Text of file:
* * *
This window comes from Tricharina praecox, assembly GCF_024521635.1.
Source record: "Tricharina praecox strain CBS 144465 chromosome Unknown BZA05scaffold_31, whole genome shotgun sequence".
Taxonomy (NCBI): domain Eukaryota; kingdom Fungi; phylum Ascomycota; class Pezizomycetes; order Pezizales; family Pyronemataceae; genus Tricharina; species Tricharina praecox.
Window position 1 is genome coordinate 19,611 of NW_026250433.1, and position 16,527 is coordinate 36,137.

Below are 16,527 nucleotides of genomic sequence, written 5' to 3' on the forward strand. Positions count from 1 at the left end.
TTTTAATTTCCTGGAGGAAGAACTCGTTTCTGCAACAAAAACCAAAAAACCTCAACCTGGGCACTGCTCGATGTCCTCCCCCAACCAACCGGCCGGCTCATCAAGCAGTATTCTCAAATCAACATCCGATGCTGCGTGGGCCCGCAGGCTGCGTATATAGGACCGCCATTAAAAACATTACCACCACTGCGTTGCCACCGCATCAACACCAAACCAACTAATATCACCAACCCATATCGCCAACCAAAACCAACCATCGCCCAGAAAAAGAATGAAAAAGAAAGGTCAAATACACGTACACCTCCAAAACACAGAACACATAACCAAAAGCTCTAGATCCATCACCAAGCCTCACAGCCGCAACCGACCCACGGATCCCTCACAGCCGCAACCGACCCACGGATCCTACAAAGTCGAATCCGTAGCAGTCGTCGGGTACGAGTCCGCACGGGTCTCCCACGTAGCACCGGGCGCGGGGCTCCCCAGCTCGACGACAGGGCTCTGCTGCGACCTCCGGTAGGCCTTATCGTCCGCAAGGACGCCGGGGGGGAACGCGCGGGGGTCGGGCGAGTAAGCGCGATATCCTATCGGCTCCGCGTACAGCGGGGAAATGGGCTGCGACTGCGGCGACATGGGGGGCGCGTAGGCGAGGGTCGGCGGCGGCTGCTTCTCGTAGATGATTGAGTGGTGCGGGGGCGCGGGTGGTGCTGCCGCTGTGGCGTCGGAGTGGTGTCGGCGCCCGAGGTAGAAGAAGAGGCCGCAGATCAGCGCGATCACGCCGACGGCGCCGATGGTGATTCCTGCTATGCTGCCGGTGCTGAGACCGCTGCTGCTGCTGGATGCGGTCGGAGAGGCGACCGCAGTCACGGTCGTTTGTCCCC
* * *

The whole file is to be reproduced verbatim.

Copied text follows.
This window comes from Tricharina praecox, assembly GCF_024521635.1.
Source record: "Tricharina praecox strain CBS 144465 chromosome Unknown BZA05scaffold_31, whole genome shotgun sequence".
Taxonomy (NCBI): domain Eukaryota; kingdom Fungi; phylum Ascomycota; class Pezizomycetes; order Pezizales; family Pyronemataceae; genus Tricharina; species Tricharina praecox.
Window position 1 is genome coordinate 19,611 of NW_026250433.1, and position 16,527 is coordinate 36,137.

Below are 16,527 nucleotides of genomic sequence, written 5' to 3' on the forward strand. Positions count from 1 at the left end.
TTTTAATTTCCTGGAGGAAGAACTCGTTTCTGCAACAAAAACCAAAAAACCTCAACCTGGGCACTGCTCGATGTCCTCCCCCAACCAACCGGCCGGCTCATCAAGCAGTATTCTCAAATCAACATCCGATGCTGCGTGGGCCCGCAGGCTGCGTATATAGGACCGCCATTAAAAACATTACCACCACTGCGTTGCCACCGCATCAACACCAAACCAACTAATATCACCAACCCATATCGCCAACCAAAACCAACCATCGCCCAGAAAAAGAATGAAAAAGAAAGGTCAAATACACGTACACCTCCAAAACACAGAACACATAACCAAAAGCTCTAGATCCATCACCAAGCCTCACAGCCGCAACCGACCCACGGATCCCTCACAGCCGCAACCGACCCACGGATCCTACAAAGTCGAATCCGTAGCAGTCGTCGGGTACGAGTCCGCACGGGTCTCCCACGTAGCACCGGGCGCGGGGCTCCCCAGCTCGACGACAGGGCTCTGCTGCGACCTCCGGTAGGCCTTATCGTCCGCAAGGACGCCGGGGGGGAACGCGCGGGGGTCGGGCGAGTAAGCGCGATATCCTATCGGCTCCGCGTACAGCGGGGAAATGGGCTGCGACTGCGGCGACATGGGGGGCGCGTAGGCGAGGGTCGGCGGCGGCTGCTTCTCGTAGATGATTGAGTGGTGCGGGGGCGCGGGTGGTGCTGCCGCTGTGGCGTCGGAGTGGTGTCGGCGCCCGAGGTAGAAGAAGAGGCCGCAGATCAGCGCGATCACGCCGACGGCGCCGATGGTGATTCCTGCTATGCTGCCGGTGCTGAGACCGCTGCTGCTGCTGGATGCGGTCGGAGAGGCGACCGCAGTCACGGTCGTTTGTCCCC